In Use – Dusk

No smaller-lensed binoculars are ideal at dusk, but these actually work very well in lower light. This is an area where 32mm binoculars really win over pocket (20mm and 25mm) designs. The high level of light throughput Zeiss has achieved mean they work in very low light daytime conditions and even in bright moonlight. I personally can’t see any great need to carry a 42mm glass for daytime use when these 32s are so good in low light.

Stray light suppression at dusk proved excellent thanks to the careful baffling.

Despite their small size, these are a real “all-day” binocular and you can keep going right into dusk.

In Use – The Night Sky

Again, no 32mm binos are ideal for astronomy. Nonetheless, these work surprisingly well for it.

Flare on even a full Moon is very well controlled. There is no significant ghosting in-field and no internal reflections when it’s just outside the field, either. I was about to pronounce this aspect of the binos another perfect ten, when I pointed them up to a random star field and spotted a pair of bright orange laser beams at an obtuse angle to each other.  It took me a few seconds to realise these were reflections of a streetlight from a prism corner: strange because the light was well away from the field of view and it was difficult to reproduce the effect from other positions.

General use on the night sky is good, with pin-point stars and great contrast meaning these show richer star fields than you might expect. The wide field, light weight and comfort (perfect collimation, long eye relief, freedom from eyepiece blackouts) make these surprisingly pleasing to use for astronomy, but of course the limited aperture means Messier marathons are not on the agenda.

The Moon

The Zeiss 8x32 FLs are wonderful for bird-watching, just as you would expect, but they also show a surprising amount of lunar detail. The Moon through these is small, but perfectly formed – sharp and hard with no yellow tints or false colour fringes to spoil things.


These passed the ‘Jupiter test’ with no nasty flares or spikes or bloating. You can easily make out Jupiter’s four Galilean moons – Io, Europa, Ganymede and Calisto.

Deep Sky

Coming back from a late night Christmas walk, the sky was really dark and I was amazed at the wide field detail available with these diminutive Zeiss binoculars. At over eight degrees, both Orion’s belt and sword easily fit within the field. The Great Nebula appeared surprisingly bright.

That wide field means you can sweep the whole sky and not lose your bearings.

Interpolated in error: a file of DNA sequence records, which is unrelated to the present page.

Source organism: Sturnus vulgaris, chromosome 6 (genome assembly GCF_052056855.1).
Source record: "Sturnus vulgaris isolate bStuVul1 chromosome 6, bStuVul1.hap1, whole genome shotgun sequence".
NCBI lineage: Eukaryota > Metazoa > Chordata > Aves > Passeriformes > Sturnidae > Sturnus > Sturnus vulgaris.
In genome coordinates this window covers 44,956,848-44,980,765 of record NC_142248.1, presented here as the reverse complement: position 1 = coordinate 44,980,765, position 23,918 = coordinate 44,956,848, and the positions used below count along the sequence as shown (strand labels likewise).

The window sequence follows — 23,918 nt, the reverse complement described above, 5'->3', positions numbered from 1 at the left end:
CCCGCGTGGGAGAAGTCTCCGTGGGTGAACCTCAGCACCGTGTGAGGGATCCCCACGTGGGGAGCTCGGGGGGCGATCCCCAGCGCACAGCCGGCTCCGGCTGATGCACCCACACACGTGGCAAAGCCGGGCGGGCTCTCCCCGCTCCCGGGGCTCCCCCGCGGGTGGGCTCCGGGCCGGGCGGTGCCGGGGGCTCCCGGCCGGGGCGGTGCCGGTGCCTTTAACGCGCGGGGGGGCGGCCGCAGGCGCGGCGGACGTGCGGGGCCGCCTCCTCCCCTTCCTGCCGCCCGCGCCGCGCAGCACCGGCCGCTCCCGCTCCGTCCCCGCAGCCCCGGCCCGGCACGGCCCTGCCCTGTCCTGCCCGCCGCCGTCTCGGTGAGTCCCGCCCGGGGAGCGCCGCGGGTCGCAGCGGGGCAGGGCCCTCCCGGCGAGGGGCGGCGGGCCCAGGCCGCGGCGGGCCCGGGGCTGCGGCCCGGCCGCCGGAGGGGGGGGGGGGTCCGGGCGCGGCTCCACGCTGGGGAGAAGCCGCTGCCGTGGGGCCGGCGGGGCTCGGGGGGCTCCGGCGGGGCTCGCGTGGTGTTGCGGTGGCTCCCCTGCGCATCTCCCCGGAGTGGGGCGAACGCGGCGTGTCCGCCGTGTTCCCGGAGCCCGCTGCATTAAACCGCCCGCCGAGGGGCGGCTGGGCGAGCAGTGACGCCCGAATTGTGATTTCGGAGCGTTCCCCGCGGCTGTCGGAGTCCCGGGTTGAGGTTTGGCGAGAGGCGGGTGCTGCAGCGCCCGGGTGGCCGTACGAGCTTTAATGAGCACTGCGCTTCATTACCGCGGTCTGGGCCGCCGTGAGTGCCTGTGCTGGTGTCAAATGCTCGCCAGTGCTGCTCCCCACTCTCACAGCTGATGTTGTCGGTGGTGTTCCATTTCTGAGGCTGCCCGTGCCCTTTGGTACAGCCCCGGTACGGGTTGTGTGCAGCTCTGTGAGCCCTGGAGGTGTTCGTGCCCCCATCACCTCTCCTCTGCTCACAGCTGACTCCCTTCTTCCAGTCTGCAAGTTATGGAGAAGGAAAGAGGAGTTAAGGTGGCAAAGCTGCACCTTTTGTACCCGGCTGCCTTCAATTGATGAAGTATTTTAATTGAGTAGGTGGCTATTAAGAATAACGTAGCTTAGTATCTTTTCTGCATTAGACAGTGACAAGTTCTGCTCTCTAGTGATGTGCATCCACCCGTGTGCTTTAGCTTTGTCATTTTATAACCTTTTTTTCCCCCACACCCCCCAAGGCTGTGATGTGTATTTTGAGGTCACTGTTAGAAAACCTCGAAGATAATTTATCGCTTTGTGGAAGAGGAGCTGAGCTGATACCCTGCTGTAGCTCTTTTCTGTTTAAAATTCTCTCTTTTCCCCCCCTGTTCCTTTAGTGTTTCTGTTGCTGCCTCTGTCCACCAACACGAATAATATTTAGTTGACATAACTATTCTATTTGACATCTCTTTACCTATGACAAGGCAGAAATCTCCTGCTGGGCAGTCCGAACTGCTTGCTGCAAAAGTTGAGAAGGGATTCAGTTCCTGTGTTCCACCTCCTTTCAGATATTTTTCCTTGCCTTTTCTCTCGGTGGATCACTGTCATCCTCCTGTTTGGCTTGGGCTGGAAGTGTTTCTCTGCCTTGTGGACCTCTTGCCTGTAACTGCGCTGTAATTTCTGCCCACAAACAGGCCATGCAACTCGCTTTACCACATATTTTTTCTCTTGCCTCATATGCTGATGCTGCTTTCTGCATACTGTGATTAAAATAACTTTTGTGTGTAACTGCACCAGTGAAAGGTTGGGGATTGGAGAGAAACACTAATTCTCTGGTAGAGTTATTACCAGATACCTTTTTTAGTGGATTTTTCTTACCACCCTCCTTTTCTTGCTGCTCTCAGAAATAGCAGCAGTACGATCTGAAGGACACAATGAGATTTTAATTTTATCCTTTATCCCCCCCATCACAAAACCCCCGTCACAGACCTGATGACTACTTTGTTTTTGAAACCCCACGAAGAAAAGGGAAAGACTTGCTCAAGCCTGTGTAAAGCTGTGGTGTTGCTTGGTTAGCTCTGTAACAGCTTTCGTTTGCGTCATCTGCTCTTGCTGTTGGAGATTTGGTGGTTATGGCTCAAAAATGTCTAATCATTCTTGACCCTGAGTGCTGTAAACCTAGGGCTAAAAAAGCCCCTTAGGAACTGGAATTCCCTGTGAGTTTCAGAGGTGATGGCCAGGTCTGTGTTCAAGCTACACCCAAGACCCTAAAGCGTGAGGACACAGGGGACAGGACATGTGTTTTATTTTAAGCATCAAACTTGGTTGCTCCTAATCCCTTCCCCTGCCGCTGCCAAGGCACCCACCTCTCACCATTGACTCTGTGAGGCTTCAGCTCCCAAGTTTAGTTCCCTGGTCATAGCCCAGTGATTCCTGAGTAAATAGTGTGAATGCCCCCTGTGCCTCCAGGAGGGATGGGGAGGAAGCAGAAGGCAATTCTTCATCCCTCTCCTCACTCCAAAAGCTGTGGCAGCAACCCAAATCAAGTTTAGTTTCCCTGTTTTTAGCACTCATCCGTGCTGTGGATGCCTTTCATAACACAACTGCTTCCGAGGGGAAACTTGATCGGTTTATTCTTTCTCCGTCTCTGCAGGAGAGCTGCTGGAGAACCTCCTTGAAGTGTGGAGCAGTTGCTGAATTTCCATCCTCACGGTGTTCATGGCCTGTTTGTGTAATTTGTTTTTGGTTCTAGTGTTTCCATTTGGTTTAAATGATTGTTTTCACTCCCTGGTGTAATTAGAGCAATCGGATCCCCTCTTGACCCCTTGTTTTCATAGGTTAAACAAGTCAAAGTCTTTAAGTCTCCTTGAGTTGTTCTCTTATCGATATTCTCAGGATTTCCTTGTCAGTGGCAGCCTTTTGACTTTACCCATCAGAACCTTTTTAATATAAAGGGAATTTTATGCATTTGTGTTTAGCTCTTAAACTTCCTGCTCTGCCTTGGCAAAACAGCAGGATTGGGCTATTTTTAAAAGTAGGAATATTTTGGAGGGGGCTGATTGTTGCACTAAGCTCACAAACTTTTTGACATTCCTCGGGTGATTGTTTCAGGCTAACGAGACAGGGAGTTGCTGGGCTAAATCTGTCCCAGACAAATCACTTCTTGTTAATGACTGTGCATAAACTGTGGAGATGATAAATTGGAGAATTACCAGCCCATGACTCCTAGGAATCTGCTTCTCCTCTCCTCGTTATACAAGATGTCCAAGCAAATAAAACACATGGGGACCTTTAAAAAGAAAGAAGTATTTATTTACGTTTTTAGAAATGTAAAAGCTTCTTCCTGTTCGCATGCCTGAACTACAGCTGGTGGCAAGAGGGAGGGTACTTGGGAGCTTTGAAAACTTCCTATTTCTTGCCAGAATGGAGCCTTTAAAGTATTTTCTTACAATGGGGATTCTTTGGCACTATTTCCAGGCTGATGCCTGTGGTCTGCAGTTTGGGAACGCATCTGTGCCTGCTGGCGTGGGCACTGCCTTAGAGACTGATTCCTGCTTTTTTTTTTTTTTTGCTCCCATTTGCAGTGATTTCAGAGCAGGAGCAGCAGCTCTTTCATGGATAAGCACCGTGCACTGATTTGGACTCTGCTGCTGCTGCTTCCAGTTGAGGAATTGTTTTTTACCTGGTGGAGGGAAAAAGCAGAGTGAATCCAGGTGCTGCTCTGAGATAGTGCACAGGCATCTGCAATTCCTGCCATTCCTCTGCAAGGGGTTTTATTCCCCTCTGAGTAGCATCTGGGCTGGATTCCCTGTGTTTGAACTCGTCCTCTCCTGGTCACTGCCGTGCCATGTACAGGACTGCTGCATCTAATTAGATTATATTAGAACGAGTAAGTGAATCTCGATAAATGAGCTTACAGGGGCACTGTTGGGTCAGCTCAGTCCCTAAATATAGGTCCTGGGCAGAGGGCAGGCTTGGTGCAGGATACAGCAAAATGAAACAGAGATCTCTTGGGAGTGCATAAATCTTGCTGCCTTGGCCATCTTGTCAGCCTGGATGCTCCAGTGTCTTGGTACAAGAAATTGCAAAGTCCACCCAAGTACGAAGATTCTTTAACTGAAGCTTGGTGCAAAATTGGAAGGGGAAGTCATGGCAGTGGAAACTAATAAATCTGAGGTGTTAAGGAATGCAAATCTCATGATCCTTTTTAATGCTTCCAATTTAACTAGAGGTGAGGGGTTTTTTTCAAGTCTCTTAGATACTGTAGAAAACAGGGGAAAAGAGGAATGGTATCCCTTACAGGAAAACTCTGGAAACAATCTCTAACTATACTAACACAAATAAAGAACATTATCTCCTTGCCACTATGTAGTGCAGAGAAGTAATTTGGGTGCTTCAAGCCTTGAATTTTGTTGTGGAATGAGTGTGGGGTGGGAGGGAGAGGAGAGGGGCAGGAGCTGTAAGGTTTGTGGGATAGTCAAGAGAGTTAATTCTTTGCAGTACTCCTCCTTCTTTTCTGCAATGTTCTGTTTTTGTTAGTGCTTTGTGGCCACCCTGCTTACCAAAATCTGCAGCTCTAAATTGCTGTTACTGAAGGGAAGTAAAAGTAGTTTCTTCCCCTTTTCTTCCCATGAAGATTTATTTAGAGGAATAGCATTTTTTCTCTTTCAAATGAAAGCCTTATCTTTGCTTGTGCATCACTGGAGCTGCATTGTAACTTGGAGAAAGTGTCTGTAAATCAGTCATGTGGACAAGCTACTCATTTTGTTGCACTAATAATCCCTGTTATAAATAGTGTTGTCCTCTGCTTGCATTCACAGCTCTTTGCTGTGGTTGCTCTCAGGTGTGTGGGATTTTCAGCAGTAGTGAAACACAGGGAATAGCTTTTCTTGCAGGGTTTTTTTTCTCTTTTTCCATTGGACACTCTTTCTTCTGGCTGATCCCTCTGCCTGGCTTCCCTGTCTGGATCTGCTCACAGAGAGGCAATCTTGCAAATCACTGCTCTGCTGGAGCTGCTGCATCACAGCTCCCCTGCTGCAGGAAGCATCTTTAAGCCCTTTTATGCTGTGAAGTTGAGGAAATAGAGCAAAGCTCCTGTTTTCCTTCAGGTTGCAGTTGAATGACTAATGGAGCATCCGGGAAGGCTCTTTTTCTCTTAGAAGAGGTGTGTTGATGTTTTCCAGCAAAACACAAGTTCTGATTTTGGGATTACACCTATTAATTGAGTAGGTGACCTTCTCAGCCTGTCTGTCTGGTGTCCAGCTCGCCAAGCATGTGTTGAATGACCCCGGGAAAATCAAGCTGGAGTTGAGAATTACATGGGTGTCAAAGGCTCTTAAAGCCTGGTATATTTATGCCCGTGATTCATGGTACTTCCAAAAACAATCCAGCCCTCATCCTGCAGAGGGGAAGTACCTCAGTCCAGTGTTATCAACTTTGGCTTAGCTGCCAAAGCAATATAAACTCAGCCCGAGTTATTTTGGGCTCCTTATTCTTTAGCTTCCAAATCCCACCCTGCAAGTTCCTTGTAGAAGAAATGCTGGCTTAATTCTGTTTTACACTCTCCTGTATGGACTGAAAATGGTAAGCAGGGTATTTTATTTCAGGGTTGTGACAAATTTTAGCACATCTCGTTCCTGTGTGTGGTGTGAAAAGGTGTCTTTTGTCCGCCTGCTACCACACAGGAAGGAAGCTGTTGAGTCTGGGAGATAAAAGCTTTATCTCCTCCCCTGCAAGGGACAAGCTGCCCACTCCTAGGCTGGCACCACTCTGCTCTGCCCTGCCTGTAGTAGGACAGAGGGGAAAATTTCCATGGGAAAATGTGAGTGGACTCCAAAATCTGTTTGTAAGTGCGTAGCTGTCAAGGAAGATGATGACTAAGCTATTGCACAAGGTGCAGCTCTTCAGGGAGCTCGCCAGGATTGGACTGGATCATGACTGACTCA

Obviously these are not ideal for finding small DSOs, but they do make a nice job of star fields and open clusters like the Pleiades and the O-B association in Perseus.

Overall, the Zeiss Victory 8x32 FLs work surprisingly well for astronomy.

Zeiss Victory 8x32 FL vs Nikon 8x32 HG

The Nikon High Grade 8x32s (Superior LX in the US) were for a long time my favourite binocular in terms of their view. A comparison of their relative merits versus the Zeiss Victory 8x32s follows:

·       The Zeiss Victorys are much lighter and more compact.

·       The Victorys have a wider field, but it drops off a lot more at the edges.

·       The Victorys have much lower levels of false colour due to their high-fluoride lenses.

·       The Nikons have a palpably superior external build quality.

·       The Nikons have more eye relief.

·       The Nikons’ focuser is even smoother than the Victory’s, but may not be greaseless (so might get stiff in very cold conditions).

·       Street price for the Zeiss Victorys is about double at the time of writing.

The main advantage of the Victorys is their size and weight, which really matter in this market segment. They have much lower false colour, too.


The Victory FLs are not beautiful, elegant binoculars like Leica Ultravids. But in use these are the best really small binoculars (as opposed to the larger and heavier 32mm SFs) I have tested.

They do everything superbly well, with the only mark-down being not quite enough eye relief for me. I love the wide, sharp, bright false-colour-free view, especially in such a small, light package. The focuser is very good too, making them ideal for birding.

Low-light performance is especially impressive in a small binocular. The only other oddity was that reflection from a prism corner, but mostly they work well at night too, offering a very different experience from a high power binocular.

These remain the pick of the crop of compact binoculars, if you value really small size as well as a great view. They ended up as a very expensive binocular new, but they are finally becoming affordable used and make a great choice.

Update 2023: These remain one of my favourite binoculars. They do everything well and are just tiny. A heavily used pair proves their build is truly rugged too.

The Zeiss Victory 8x32 FLs get my highest recommendation (even in 2023): small and light but with a big view and an outstanding focuser.

Zeiss Victory FLs: 7x42 and 8x32.